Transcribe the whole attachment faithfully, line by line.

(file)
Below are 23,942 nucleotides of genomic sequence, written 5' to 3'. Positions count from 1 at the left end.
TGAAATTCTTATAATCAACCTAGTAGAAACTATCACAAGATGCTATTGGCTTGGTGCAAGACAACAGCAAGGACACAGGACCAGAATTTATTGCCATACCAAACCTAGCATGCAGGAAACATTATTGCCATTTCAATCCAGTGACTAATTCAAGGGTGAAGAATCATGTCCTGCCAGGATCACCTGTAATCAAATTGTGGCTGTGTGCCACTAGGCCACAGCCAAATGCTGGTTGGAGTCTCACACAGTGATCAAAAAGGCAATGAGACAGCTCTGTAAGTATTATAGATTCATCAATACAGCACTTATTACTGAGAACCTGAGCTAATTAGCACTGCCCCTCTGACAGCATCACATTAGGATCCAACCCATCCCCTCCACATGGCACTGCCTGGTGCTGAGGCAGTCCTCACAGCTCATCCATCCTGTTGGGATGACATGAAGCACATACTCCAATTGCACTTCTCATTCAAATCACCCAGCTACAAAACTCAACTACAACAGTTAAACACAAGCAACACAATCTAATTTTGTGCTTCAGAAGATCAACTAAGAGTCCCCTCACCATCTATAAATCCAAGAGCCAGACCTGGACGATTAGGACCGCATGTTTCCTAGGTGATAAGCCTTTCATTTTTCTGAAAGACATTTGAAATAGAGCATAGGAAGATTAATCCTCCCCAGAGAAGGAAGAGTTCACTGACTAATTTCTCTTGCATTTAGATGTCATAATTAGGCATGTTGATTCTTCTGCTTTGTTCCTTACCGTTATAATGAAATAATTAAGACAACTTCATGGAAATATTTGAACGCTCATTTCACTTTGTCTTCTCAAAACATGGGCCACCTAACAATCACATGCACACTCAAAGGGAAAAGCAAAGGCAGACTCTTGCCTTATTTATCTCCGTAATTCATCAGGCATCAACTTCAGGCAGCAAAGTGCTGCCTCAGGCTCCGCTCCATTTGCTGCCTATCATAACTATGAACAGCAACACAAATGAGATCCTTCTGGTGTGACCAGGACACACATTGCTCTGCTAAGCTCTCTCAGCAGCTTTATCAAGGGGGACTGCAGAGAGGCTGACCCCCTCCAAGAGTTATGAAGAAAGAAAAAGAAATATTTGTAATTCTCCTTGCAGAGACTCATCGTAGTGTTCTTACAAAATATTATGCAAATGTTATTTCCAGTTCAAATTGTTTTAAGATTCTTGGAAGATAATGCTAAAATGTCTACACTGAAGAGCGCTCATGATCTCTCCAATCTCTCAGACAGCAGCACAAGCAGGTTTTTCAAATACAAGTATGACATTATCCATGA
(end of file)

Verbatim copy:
Below are 23,942 nucleotides of genomic sequence, written 5' to 3'. Positions count from 1 at the left end.
TGAAATTCTTATAATCAACCTAGTAGAAACTATCACAAGATGCTATTGGCTTGGTGCAAGACAACAGCAAGGACACAGGACCAGAATTTATTGCCATACCAAACCTAGCATGCAGGAAACATTATTGCCATTTCAATCCAGTGACTAATTCAAGGGTGAAGAATCATGTCCTGCCAGGATCACCTGTAATCAAATTGTGGCTGTGTGCCACTAGGCCACAGCCAAATGCTGGTTGGAGTCTCACACAGTGATCAAAAAGGCAATGAGACAGCTCTGTAAGTATTATAGATTCATCAATACAGCACTTATTACTGAGAACCTGAGCTAATTAGCACTGCCCCTCTGACAGCATCACATTAGGATCCAACCCATCCCCTCCACATGGCACTGCCTGGTGCTGAGGCAGTCCTCACAGCTCATCCATCCTGTTGGGATGACATGAAGCACATACTCCAATTGCACTTCTCATTCAAATCACCCAGCTACAAAACTCAACTACAACAGTTAAACACAAGCAACACAATCTAATTTTGTGCTTCAGAAGATCAACTAAGAGTCCCCTCACCATCTATAAATCCAAGAGCCAGACCTGGACGATTAGGACCGCATGTTTCCTAGGTGATAAGCCTTTCATTTTTCTGAAAGACATTTGAAATAGAGCATAGGAAGATTAATCCTCCCCAGAGAAGGAAGAGTTCACTGACTAATTTCTCTTGCATTTAGATGTCATAATTAGGCATGTTGATTCTTCTGCTTTGTTCCTTACCGTTATAATGAAATAATTAAGACAACTTCATGGAAATATTTGAACGCTCATTTCACTTTGTCTTCTCAAAACATGGGCCACCTAACAATCACATGCACACTCAAAGGGAAAAGCAAAGGCAGACTCTTGCCTTATTTATCTCCGTAATTCATCAGGCATCAACTTCAGGCAGCAAAGTGCTGCCTCAGGCTCCGCTCCATTTGCTGCCTATCATAACTATGAACAGCAACACAAATGAGATCCTTCTGGTGTGACCAGGACACACATTGCTCTGCTAAGCTCTCTCAGCAGCTTTATCAAGGGGGACTGCAGAGAGGCTGACCCCCTCCAAGAGTTATGAAGAAAGAAAAAGAAATATTTGTAATTCTCCTTGCAGAGACTCATCGTAGTGTTCTTACAAAATATTATGCAAATGTTATTTCCAGTTCAAATTGTTTTAAGATTCTTGGAAGATAATGCTAAAATGTCTACACTGAAGAGCGCTCATGATCTCTCCAATCTCTCAGACAGCAGCACAAGCAGGTTTTTCAAATACAAGTATGACATTATCCATGA